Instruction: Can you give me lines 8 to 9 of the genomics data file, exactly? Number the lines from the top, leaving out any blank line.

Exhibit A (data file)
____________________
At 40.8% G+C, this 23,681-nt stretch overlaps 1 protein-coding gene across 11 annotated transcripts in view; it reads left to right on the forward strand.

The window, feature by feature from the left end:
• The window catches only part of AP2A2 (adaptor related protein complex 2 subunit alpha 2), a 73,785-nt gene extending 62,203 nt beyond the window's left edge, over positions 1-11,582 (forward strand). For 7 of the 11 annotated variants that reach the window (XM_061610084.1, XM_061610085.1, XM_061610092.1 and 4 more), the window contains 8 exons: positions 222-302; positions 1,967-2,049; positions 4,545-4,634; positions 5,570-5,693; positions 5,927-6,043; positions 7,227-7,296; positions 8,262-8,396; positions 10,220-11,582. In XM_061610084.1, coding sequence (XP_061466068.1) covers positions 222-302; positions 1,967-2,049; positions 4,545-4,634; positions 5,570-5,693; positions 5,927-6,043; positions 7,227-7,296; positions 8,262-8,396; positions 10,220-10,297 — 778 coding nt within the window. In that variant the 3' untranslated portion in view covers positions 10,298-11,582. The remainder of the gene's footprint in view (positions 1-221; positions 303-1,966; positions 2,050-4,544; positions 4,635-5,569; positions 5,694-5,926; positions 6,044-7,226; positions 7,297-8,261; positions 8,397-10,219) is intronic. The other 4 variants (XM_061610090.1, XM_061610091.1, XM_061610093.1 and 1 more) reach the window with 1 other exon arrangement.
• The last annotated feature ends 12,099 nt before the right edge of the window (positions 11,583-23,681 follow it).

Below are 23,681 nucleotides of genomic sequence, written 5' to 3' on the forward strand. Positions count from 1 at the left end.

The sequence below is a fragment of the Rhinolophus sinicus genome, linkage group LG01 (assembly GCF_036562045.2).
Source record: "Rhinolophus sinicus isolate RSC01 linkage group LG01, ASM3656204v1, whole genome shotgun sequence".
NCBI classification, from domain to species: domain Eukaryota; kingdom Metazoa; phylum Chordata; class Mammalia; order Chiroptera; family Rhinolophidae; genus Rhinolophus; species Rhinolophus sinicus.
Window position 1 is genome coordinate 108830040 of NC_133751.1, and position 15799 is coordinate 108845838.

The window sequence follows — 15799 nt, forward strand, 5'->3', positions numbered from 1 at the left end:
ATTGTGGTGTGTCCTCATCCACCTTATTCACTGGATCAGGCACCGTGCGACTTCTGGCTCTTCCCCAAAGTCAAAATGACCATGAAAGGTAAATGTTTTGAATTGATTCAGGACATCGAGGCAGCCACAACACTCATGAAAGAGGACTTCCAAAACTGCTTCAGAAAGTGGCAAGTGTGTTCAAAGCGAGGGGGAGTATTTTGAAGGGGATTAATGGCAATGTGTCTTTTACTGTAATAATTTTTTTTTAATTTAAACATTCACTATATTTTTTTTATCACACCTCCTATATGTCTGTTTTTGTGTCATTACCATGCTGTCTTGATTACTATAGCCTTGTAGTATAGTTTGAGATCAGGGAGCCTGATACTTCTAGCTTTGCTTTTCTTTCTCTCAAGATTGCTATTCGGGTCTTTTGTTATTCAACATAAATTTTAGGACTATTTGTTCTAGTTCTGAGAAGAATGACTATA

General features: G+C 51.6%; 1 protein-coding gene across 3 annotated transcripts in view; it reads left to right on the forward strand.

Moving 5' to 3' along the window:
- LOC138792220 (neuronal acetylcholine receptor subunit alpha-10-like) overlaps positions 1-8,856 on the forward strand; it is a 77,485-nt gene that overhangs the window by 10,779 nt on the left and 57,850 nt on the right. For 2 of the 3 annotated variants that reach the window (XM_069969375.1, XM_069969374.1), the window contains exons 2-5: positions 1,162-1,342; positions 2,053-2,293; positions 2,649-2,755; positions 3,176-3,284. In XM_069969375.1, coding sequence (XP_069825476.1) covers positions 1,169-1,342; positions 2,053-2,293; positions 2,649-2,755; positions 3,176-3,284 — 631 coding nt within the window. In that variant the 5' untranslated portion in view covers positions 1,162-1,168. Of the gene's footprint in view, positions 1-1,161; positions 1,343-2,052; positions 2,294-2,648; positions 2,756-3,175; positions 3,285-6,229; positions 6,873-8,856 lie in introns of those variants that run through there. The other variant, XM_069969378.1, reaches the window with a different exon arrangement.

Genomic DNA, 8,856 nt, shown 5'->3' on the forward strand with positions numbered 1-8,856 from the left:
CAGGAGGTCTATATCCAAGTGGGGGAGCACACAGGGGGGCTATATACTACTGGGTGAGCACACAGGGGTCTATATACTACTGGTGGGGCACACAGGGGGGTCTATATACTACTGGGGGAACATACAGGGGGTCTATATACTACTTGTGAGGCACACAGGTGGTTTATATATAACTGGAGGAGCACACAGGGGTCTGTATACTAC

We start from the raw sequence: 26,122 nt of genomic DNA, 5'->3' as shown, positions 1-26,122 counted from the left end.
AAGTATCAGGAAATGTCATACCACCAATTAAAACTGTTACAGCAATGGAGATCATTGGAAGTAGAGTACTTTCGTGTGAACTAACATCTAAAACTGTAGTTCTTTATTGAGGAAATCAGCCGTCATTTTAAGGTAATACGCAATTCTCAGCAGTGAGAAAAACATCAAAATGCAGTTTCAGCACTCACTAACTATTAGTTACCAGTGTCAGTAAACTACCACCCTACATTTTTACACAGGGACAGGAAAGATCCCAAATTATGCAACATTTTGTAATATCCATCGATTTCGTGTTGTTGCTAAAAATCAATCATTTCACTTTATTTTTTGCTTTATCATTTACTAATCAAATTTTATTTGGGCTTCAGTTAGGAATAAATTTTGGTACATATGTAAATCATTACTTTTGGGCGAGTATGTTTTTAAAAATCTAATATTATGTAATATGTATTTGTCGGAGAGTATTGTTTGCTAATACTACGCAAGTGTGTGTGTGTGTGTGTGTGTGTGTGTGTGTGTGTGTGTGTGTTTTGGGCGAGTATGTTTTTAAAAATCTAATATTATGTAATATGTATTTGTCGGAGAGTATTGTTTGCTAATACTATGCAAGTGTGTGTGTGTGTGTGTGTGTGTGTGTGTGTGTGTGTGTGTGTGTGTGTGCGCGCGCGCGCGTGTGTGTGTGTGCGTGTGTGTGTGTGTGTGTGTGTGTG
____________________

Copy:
NCBI classification, from domain to species: domain Eukaryota; kingdom Metazoa; phylum Chordata; class Mammalia; order Chiroptera; family Rhinolophidae; genus Rhinolophus; species Rhinolophus sinicus.
Window position 1 is genome coordinate 108830040 of NC_133751.1, and position 15799 is coordinate 108845838.